A school library is a library that is housed within an elementary, middle, or high school. Many towns and cities have school libraries in addition to public libraries. This article provides some basic information about what one can expect in a school library.

Why Have a School Library?

With libraries existing in most communities, it might occur to some people to wonder why each school has a library as well? A library within a school serves multiple purposes.

  • It provides the faculty and staff with a ready source of material for their work onsite.
  • A school library, unlike other places in a school, is usually a place with enforced noise levels all the time. Therefore it can serve students from all the classrooms as an alternative place to work, if quiet is needed. For example, a student who missed a test through illness may sit in the library to make it up.
  • The school library provides resources for standard school activities, including story hours, learning library skills, finding books for book reports, and report research.
  • The school library stands as a monument to literacy: by having lots of books around, the importance of literacy is emphasized.
  • The school library may play host to a school book fair. It may also serve as the location for other school activities and meetings, such as author talks or book signings.

A School Library By Any Other Name . . .

In some schools, the library is called by another name. Some of the alternative designations are “Resource Center,” “Learning Resource Center,” and “Learning Center.” The name change may be an attempt to convey the breadth of resources available in this school location, which is hardly ever limited to books now.

The Expanded School Library

Today, in addition to a collection of books that are chosen to support and extend the specific curriculum of the school and provide outgrowth opportunities for students who are doing research or extracurricular reading, school libraries are likely to have the following features:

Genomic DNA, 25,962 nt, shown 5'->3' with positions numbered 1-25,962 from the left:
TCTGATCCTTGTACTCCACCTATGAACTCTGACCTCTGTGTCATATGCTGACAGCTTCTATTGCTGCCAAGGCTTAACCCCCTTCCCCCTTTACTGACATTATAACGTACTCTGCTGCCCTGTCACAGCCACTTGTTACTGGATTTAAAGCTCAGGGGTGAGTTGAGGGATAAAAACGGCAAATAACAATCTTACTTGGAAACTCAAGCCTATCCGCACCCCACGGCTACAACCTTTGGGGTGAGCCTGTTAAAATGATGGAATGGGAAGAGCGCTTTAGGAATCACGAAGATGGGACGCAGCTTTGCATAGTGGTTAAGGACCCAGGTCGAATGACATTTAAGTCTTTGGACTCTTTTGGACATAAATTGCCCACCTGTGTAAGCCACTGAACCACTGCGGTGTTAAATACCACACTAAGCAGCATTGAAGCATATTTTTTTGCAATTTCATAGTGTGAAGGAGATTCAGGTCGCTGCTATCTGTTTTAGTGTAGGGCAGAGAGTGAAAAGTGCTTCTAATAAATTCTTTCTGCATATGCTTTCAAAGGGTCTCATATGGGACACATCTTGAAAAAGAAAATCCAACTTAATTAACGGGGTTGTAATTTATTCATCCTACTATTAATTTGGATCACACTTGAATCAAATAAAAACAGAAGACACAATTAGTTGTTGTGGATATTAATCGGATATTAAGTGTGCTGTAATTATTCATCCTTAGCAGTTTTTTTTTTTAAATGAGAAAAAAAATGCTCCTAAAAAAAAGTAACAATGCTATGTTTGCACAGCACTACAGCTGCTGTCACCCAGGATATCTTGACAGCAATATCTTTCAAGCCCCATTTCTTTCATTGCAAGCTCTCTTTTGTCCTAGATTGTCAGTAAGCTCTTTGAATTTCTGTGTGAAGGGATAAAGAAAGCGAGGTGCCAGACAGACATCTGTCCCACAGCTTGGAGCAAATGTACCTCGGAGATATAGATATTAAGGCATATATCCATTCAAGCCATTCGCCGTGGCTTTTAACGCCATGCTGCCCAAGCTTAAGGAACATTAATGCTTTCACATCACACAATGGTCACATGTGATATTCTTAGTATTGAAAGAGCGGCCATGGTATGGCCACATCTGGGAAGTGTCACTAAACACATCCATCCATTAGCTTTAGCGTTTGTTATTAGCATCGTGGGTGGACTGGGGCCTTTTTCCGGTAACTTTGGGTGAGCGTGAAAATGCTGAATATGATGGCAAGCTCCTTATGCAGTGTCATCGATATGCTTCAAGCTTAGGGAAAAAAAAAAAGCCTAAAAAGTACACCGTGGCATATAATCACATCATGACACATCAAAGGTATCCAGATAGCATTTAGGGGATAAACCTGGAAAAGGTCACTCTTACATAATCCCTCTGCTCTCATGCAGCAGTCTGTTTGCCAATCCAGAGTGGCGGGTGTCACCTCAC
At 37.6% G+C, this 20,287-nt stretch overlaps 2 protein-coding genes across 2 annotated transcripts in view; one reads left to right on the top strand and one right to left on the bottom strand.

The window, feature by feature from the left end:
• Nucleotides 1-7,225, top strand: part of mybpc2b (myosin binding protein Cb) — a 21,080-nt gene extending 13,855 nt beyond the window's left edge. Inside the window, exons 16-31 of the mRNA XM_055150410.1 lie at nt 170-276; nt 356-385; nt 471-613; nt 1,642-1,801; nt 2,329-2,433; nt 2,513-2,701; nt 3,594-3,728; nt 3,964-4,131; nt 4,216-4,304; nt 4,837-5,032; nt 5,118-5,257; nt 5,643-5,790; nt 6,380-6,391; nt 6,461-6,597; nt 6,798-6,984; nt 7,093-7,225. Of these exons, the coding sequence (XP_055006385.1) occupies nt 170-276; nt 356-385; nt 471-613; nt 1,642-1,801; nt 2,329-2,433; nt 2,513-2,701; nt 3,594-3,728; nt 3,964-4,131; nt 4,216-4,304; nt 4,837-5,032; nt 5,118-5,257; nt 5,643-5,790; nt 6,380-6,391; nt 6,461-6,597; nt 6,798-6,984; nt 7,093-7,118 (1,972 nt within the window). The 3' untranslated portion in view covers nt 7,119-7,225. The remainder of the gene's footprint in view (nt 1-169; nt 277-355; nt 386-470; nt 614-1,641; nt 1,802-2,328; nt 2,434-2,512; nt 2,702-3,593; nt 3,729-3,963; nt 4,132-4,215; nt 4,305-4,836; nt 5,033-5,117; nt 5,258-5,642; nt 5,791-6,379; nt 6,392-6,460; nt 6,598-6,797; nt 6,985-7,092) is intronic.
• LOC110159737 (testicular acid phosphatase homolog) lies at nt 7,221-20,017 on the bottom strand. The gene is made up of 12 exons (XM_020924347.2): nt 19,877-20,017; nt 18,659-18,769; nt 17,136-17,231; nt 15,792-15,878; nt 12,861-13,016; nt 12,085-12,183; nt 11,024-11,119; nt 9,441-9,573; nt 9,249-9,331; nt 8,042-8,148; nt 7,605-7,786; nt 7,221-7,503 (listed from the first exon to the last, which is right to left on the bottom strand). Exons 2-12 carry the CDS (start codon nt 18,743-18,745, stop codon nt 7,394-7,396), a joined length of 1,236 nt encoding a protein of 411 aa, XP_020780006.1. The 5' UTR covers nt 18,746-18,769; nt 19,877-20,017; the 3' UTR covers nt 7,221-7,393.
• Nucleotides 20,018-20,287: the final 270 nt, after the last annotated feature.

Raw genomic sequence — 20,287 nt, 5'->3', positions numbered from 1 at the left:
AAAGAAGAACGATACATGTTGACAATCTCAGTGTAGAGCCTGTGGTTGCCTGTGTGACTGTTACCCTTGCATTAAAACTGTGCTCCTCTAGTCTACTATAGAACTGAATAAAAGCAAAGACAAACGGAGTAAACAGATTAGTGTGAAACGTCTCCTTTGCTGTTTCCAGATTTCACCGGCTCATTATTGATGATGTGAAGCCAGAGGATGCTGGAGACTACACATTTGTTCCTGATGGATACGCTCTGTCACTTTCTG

• Have a lot of useful books, reference works, and periodicals
  • Provide access to databases and online resources including general references like Encyclopedia Britannica, collections of sounds and images that can be used for educational purposes, and specialized references like Grzimek's Animal Life
  • Support students with the presence of librarians skilled in helping students learn researching skills, as well as standard methods of documenting sources
  • Provide prominently posted plagiarism information to help students avoid inadvertent misuse of other people's work
  • Provide access to an online catalog that allows students to seek books by author, keyword, subject, or title, in the school library, and possibly in the entire district using computers set aside for this purpose (Libraries with specially designed software may also allow searching by, for example, a title that is part of a series, the reading level or interest level of the material, the format of the material, or whether it had won a literary award)
  • House the school's Audio-Visual and/or Information Technology team
  • Provide computers with applications for completing homework and/or educational games and Internet access
  • Offer tables for studying or meeting at
  • Stock educational games, puzzles, and toys for use in the library or (perhaps) to circulate
  • Exhibit art on the walls or in a designated space, either from art classes in the school or from local professionals or others

The library may also provide a place where students who arrive at school early can prepare for their classes, study, or read the morning news. After school, the school library may provide a location for doing homework, or for collaboration by students who have joint projects to complete.